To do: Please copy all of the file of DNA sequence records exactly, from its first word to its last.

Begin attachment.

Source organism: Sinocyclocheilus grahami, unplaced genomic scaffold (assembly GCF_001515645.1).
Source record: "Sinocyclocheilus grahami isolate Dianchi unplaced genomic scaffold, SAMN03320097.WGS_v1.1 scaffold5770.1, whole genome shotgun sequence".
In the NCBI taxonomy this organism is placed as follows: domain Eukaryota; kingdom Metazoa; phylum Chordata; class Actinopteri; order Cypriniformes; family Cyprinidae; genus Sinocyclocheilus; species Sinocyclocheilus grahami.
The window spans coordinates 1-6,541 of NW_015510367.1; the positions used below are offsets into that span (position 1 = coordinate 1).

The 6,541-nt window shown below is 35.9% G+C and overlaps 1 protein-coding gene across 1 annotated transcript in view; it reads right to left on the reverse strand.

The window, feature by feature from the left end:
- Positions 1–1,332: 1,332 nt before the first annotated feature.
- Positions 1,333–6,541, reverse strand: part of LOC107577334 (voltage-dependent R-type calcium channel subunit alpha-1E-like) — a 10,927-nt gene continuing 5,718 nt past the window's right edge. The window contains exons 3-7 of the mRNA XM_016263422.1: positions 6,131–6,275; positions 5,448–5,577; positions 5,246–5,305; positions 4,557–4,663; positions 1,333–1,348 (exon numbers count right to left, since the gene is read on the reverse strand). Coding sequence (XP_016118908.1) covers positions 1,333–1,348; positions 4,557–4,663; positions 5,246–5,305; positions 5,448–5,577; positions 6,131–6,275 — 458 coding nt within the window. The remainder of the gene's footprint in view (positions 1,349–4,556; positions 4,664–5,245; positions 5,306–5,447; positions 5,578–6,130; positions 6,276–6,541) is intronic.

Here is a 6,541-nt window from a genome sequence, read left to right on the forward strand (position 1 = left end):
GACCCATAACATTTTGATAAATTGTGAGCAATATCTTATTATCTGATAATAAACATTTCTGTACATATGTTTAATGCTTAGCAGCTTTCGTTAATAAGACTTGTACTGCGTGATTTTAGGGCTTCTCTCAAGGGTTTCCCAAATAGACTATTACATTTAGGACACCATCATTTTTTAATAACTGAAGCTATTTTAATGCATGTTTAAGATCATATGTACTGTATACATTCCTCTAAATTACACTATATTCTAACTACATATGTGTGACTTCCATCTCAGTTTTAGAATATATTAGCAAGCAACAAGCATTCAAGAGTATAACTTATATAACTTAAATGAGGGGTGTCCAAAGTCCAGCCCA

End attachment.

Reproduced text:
Source organism: Sinocyclocheilus grahami, unplaced genomic scaffold (assembly GCF_001515645.1).
Source record: "Sinocyclocheilus grahami isolate Dianchi unplaced genomic scaffold, SAMN03320097.WGS_v1.1 scaffold5770.1, whole genome shotgun sequence".
In the NCBI taxonomy this organism is placed as follows: domain Eukaryota; kingdom Metazoa; phylum Chordata; class Actinopteri; order Cypriniformes; family Cyprinidae; genus Sinocyclocheilus; species Sinocyclocheilus grahami.
The window spans coordinates 1-6,541 of NW_015510367.1; the positions used below are offsets into that span (position 1 = coordinate 1).

The 6,541-nt window shown below is 35.9% G+C and overlaps 1 protein-coding gene across 1 annotated transcript in view; it reads right to left on the reverse strand.

The window, feature by feature from the left end:
- Positions 1–1,332: 1,332 nt before the first annotated feature.
- Positions 1,333–6,541, reverse strand: part of LOC107577334 (voltage-dependent R-type calcium channel subunit alpha-1E-like) — a 10,927-nt gene continuing 5,718 nt past the window's right edge. The window contains exons 3-7 of the mRNA XM_016263422.1: positions 6,131–6,275; positions 5,448–5,577; positions 5,246–5,305; positions 4,557–4,663; positions 1,333–1,348 (exon numbers count right to left, since the gene is read on the reverse strand). Coding sequence (XP_016118908.1) covers positions 1,333–1,348; positions 4,557–4,663; positions 5,246–5,305; positions 5,448–5,577; positions 6,131–6,275 — 458 coding nt within the window. The remainder of the gene's footprint in view (positions 1,349–4,556; positions 4,664–5,245; positions 5,306–5,447; positions 5,578–6,130; positions 6,276–6,541) is intronic.

Here is a 6,541-nt window from a genome sequence, read left to right on the forward strand (position 1 = left end):
GACCCATAACATTTTGATAAATTGTGAGCAATATCTTATTATCTGATAATAAACATTTCTGTACATATGTTTAATGCTTAGCAGCTTTCGTTAATAAGACTTGTACTGCGTGATTTTAGGGCTTCTCTCAAGGGTTTCCCAAATAGACTATTACATTTAGGACACCATCATTTTTTAATAACTGAAGCTATTTTAATGCATGTTTAAGATCATATGTACTGTATACATTCCTCTAAATTACACTATATTCTAACTACATATGTGTGACTTCCATCTCAGTTTTAGAATATATTAGCAAGCAACAAGCATTCAAGAGTATAACTTATATAACTTAAATGAGGGGTGTCCAAAGTCCAGCCCA